Campaigners for an independent Scotland are offering hope over the "fear" of those arguing for the United Kingdom to remain together, Alex Salmond says today.
In comments to mark six months until the 18 September referendum, the First Minister said voters were beginning to show signs of rejecting the "scaremongering" of the Better Together lobby.
The polls have given the No campaign a clear lead for months, but a survey last week put support for a Yes vote at a six-month high, nine points behind a No vote, in the Survation poll for the Daily Record.
In a sign that pro-unionists need to do more to persuade the large rump of undecided Scots – who are likely to prove decisive on polling day – David Cameron said on Friday that Scotland could have more tax-raising powers if voters rejected independence – effectively "devo max", or maximum devolution. The PM offered Mr Salmond devo max in 2010 and again in 2011, after the Scottish Nationalist Party's landslide, but the First Minister rejected it.
In his comments today, Mr Salmond says: "Six months from now, Scotland's future will be in Scotland's hands – it will be a historic day and a unique opportunity for everyone who lives and works in this country. And the contrast between the two campaigns couldn't be more dramatic.
"On the one hand, there is a Tory-led No campaign of Westminster politicians day-tripping to Scotland to lecture and patronise from on high, while at the same time Scottish ministers carry out traditional public meetings in communities across Scotland, meeting ordinary people and answering their questions."
Without support from any of the mainstream Scottish media, the Yes campaign is focusing on a grassroots campaign to win over support, with town-hall meetings and community ambassadors. Mr Salmond describes this as the "biggest grassroots effort Scotland has ever seen – door to door, street to street and community to community".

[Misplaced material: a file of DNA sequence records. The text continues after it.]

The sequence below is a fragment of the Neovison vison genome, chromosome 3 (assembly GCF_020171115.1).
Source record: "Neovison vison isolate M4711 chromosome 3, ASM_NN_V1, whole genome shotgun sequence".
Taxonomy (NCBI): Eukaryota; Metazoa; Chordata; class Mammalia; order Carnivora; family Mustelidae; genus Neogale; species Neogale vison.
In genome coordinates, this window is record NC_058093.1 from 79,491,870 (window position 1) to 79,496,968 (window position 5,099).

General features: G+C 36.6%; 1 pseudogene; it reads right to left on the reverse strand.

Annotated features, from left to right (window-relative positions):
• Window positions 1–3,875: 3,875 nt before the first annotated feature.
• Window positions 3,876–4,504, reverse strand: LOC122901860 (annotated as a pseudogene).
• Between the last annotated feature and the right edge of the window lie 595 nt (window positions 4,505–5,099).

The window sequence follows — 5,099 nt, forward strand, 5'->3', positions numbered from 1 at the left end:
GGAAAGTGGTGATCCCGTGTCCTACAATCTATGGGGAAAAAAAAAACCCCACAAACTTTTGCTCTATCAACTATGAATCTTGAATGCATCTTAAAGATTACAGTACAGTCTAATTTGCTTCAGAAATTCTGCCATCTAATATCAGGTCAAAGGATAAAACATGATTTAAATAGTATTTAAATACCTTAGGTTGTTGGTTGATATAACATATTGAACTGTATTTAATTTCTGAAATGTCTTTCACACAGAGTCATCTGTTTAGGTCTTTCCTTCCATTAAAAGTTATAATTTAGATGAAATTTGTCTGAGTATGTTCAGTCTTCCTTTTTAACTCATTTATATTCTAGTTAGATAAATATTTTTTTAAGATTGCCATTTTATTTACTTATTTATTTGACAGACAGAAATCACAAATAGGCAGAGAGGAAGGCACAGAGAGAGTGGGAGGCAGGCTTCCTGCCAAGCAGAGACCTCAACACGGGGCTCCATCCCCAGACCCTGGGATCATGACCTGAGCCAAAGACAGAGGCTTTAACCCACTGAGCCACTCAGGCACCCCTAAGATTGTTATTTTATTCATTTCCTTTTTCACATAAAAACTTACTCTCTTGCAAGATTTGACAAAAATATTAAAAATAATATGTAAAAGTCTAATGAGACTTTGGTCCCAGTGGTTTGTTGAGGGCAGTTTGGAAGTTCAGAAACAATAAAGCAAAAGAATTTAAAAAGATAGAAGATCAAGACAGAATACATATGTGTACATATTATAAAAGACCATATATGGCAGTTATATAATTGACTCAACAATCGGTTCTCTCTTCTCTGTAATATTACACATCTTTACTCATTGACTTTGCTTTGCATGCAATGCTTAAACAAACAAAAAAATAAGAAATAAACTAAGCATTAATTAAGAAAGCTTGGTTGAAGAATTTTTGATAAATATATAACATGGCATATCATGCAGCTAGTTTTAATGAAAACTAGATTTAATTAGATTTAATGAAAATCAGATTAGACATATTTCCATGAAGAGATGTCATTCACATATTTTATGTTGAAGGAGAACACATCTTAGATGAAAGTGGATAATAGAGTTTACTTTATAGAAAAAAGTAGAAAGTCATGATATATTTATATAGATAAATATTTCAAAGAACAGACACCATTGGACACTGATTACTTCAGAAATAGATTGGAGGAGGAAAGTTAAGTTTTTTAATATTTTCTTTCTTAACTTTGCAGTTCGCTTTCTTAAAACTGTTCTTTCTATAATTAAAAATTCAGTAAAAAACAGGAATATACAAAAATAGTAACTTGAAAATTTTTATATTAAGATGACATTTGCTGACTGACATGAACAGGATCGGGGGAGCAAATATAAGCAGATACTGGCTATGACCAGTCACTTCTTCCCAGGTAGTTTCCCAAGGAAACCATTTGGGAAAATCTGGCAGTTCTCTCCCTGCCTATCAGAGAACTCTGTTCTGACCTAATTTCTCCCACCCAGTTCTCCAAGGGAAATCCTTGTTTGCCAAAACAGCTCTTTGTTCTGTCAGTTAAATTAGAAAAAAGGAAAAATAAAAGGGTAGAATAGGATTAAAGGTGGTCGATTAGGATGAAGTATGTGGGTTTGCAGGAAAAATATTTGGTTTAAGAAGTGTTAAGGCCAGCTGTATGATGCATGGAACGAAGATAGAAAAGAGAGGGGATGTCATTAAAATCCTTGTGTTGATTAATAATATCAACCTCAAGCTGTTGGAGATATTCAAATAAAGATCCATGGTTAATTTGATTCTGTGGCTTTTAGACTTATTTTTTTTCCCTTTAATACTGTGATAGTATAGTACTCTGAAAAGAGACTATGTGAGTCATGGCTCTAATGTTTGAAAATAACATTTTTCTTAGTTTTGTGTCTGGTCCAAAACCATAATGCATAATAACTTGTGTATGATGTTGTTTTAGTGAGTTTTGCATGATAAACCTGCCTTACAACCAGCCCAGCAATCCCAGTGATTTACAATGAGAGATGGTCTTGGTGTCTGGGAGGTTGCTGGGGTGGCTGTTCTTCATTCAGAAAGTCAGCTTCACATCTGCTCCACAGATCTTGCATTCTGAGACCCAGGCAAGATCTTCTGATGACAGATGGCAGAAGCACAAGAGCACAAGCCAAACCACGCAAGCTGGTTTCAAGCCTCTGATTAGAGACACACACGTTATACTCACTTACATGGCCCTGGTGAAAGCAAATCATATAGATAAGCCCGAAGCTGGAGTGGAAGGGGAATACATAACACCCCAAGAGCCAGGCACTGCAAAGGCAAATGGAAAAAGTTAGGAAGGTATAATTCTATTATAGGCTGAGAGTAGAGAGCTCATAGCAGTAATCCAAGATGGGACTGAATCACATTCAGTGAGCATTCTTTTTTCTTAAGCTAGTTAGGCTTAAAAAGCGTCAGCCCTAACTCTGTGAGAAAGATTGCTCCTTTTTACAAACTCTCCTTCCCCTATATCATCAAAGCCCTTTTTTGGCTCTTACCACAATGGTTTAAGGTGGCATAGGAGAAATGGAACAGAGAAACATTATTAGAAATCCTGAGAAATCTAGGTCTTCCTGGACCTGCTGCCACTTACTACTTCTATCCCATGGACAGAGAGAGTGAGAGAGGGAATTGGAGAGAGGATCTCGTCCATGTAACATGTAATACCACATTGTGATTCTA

He adds: "People in Scotland are sick and tired of the Westminster establishment talking Scotland down and telling us we are incapable of running our own country.
"That is why, despite the No campaign pursuing the most negative campaign in modern political history, momentum is firmly with the Yes campaign, as the latest opinion polls show.
"People across Scotland are rejecting the scaremongering of the self-styled 'Project Fear' in favour of the vision of hope, aspiration and progress offered by a Yes vote."
With Scotland "one of the wealthiest countries in the world", Mr Salmond says, the issue was not "whether we are wealthy enough to be independent, it is why so many people don't feel the benefit of that great wealth".
Countering economic arguments, he points out: "We are the 14th wealthiest country per head in the developed world. To say we can't be independent would mean there would only be 13 countries rich enough to be independent in the world. But there are nearly 200.
"For the next six months we will continue to highlight the potential of Scotland to counter the scare stories.